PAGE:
Top: "Have You Seen ELI"; Bottom: "Raiders of the Lost Ark"

Other scenes show Mourou at a chalkboard while students sing and dance in their seats to reggae music. A female student closes her eyes to reveal “I [Heart] ELI” drawn on them, a nod to the Indiana Jones movie Raiders of the Lost Ark. One scene depicts Mourou in a BMW convertible.

Another scene, set in a library or conference room, features Mourou being orbited by a group of mostly female students and attendants.

Mourou has yet to publicly acknowledge the video and did not respond to Motherboard’s request for comment.

The video is regarded as a low point for Mourou, according to several people in the physics community.

“It was a big fuss in the community. People at conferences said, ‘What has he done? This is too much,’” said Christian Rödel, a postdoctoral researcher at the Helmholtz Institute Jena in Germany. “Nobody actually found this funny.”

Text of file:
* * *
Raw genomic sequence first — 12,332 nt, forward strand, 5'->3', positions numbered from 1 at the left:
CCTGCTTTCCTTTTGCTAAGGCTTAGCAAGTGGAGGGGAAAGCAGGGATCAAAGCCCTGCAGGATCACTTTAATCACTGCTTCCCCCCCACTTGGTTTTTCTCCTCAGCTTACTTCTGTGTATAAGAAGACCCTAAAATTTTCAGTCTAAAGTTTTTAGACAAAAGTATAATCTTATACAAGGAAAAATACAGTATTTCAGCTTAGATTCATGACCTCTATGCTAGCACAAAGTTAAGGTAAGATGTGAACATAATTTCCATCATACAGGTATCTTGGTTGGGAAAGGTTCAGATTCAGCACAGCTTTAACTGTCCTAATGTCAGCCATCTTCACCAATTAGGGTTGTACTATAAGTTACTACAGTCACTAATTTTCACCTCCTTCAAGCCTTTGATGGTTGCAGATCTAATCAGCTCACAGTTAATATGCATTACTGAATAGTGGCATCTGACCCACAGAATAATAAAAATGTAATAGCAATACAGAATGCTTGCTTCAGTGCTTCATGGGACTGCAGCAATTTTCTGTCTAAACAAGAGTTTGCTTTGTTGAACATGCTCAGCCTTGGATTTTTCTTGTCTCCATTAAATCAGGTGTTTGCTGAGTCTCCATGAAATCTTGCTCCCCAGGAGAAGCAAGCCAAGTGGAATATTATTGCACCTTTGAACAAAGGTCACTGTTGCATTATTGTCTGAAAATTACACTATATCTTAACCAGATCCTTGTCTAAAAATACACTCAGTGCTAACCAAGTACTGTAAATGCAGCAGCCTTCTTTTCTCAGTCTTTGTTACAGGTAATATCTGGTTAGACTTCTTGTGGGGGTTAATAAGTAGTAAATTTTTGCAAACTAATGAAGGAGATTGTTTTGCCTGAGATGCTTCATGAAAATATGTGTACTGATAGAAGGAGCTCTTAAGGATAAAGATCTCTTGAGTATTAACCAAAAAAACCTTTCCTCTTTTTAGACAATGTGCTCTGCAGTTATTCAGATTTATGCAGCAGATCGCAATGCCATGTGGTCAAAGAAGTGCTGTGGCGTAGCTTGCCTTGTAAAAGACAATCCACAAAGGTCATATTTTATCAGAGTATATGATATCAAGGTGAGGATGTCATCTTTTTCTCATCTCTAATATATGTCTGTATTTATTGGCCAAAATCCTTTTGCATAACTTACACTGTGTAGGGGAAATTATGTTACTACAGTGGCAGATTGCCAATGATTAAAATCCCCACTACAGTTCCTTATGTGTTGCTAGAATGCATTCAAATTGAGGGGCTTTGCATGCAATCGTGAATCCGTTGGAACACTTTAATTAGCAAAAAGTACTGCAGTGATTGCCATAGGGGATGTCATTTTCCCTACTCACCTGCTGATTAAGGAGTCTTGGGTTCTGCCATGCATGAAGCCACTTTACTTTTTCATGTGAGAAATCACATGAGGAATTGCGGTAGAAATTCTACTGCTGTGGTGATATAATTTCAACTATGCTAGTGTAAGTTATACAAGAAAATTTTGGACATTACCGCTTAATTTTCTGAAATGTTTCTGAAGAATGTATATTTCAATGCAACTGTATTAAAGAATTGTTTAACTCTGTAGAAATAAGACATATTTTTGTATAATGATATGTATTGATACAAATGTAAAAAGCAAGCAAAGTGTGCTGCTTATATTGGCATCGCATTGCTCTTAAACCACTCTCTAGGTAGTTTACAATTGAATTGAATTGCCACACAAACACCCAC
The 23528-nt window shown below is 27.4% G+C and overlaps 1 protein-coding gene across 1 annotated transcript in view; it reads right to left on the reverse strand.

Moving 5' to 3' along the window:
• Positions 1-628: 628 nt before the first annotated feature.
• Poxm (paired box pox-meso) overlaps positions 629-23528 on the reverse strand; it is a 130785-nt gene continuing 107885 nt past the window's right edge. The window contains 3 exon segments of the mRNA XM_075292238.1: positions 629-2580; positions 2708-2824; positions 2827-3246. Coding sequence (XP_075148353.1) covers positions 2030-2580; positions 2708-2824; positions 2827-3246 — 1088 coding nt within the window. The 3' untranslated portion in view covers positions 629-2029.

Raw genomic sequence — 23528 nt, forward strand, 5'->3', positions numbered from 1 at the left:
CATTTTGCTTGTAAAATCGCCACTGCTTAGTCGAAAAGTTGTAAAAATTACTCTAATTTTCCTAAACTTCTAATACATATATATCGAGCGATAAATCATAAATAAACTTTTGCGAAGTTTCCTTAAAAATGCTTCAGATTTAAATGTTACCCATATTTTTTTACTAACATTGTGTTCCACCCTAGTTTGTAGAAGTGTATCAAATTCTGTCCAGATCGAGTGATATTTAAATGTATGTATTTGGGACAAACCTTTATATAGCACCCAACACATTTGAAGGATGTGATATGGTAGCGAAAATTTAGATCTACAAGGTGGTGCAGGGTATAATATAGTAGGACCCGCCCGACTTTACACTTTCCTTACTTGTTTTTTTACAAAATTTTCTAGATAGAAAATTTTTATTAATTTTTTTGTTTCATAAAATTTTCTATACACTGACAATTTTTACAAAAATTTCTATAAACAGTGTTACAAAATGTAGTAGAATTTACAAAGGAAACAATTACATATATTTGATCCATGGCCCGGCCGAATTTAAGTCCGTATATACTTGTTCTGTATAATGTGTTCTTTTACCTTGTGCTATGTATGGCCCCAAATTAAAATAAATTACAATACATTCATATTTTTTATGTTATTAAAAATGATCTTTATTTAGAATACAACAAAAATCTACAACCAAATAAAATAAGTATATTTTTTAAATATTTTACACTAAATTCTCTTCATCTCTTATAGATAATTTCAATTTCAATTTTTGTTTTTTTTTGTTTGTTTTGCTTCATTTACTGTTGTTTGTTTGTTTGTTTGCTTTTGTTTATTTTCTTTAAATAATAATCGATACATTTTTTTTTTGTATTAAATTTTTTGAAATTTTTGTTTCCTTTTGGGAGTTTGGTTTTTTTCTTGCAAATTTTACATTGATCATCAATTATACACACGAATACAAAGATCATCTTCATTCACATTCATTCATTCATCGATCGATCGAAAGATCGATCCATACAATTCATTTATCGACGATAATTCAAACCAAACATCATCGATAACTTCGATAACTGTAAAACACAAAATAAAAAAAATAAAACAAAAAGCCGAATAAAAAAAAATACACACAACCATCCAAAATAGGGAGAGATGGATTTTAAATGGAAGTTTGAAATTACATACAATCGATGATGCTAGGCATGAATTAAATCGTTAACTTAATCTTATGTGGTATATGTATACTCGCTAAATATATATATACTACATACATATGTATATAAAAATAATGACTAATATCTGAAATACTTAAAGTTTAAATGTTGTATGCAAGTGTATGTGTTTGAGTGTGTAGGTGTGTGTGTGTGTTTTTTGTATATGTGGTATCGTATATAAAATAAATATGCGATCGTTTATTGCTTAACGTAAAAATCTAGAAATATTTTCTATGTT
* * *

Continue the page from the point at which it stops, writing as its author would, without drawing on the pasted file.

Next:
In 2011, Rödel received a copy of the video on a USB drive from a PhD student who worked for a German research center, suggesting that it had been circulated outside of École Polytechnique. At the time, Rödel was completing his PhD thesis in high-intensity laser physics, but had never worked with Mourou. He estimates that 50 percent of that particular field—a few hundred members comprised of students, professors, and researchers—eventually saw the video before it was uploaded to YouTube.

Álvaro Peralta, who holds a PhD in high-intensity laser physics and has collaborated with ELI, also received the video on a USB drive. He said it was “well known” in the community for several years.

“We thought it was embarrassing,” Peralta said, adding that he is “pretty sure there were some complaints” about Mourou and the video.

On Twitter and YouTube, Mourou’s defenders have said the video is comedic. Even those who disapprove of the video told Motherboard they’ve otherwise never seen him engage in sexist behavior.

“I’ve never heard anything bad about how he treated women,” Rödel said.

The video credits the French National Center for Scientific Research (CNRS) as producer and was filmed by Paris-based Lucioles Productions, according to Le Monde. In a statement provided to Le Monde, CNRS denied being involved with the video’s development and said it was only made aware of its existence after the fact.

"I don’t know who funded the video, but I can confirm that it was not paid for by ELI Delivery Consortium or any of the ELI facilities," Allen Weeks, director general of the ELI Delivery Consortium, which was founded in 2013, told Motherboard.